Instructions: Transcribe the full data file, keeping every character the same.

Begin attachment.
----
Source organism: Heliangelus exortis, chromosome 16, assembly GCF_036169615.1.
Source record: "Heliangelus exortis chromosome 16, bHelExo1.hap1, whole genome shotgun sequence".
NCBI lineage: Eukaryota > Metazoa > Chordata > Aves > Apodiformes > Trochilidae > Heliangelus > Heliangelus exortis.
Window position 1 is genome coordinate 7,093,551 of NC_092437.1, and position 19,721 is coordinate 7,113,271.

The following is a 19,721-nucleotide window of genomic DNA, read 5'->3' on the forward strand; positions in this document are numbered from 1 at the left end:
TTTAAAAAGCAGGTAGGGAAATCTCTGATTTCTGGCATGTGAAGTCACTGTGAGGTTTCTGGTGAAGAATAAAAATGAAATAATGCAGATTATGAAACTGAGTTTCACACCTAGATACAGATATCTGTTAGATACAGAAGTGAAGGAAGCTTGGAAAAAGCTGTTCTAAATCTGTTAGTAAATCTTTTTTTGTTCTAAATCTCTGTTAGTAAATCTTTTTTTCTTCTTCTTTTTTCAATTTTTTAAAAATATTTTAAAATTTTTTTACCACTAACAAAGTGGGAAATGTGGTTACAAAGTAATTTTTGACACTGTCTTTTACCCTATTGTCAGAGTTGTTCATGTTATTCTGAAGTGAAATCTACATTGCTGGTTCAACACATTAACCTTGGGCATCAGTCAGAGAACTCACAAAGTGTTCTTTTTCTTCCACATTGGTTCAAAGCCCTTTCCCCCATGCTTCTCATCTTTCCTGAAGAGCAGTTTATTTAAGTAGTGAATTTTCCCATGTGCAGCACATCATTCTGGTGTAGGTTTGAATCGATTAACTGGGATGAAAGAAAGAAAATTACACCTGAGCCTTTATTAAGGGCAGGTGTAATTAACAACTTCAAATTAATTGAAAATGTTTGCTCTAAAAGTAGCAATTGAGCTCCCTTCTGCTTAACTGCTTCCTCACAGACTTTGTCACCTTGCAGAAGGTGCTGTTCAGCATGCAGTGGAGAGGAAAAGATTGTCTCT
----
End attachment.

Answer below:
Source organism: Heliangelus exortis, chromosome 16, assembly GCF_036169615.1.
Source record: "Heliangelus exortis chromosome 16, bHelExo1.hap1, whole genome shotgun sequence".
NCBI lineage: Eukaryota > Metazoa > Chordata > Aves > Apodiformes > Trochilidae > Heliangelus > Heliangelus exortis.
Window position 1 is genome coordinate 7,093,551 of NC_092437.1, and position 19,721 is coordinate 7,113,271.

The following is a 19,721-nucleotide window of genomic DNA, read 5'->3' on the forward strand; positions in this document are numbered from 1 at the left end:
TTTAAAAAGCAGGTAGGGAAATCTCTGATTTCTGGCATGTGAAGTCACTGTGAGGTTTCTGGTGAAGAATAAAAATGAAATAATGCAGATTATGAAACTGAGTTTCACACCTAGATACAGATATCTGTTAGATACAGAAGTGAAGGAAGCTTGGAAAAAGCTGTTCTAAATCTGTTAGTAAATCTTTTTTTGTTCTAAATCTCTGTTAGTAAATCTTTTTTTCTTCTTCTTTTTTCAATTTTTTAAAAATATTTTAAAATTTTTTTACCACTAACAAAGTGGGAAATGTGGTTACAAAGTAATTTTTGACACTGTCTTTTACCCTATTGTCAGAGTTGTTCATGTTATTCTGAAGTGAAATCTACATTGCTGGTTCAACACATTAACCTTGGGCATCAGTCAGAGAACTCACAAAGTGTTCTTTTTCTTCCACATTGGTTCAAAGCCCTTTCCCCCATGCTTCTCATCTTTCCTGAAGAGCAGTTTATTTAAGTAGTGAATTTTCCCATGTGCAGCACATCATTCTGGTGTAGGTTTGAATCGATTAACTGGGATGAAAGAAAGAAAATTACACCTGAGCCTTTATTAAGGGCAGGTGTAATTAACAACTTCAAATTAATTGAAAATGTTTGCTCTAAAAGTAGCAATTGAGCTCCCTTCTGCTTAACTGCTTCCTCACAGACTTTGTCACCTTGCAGAAGGTGCTGTTCAGCATGCAGTGGAGAGGAAAAGATTGTCTCT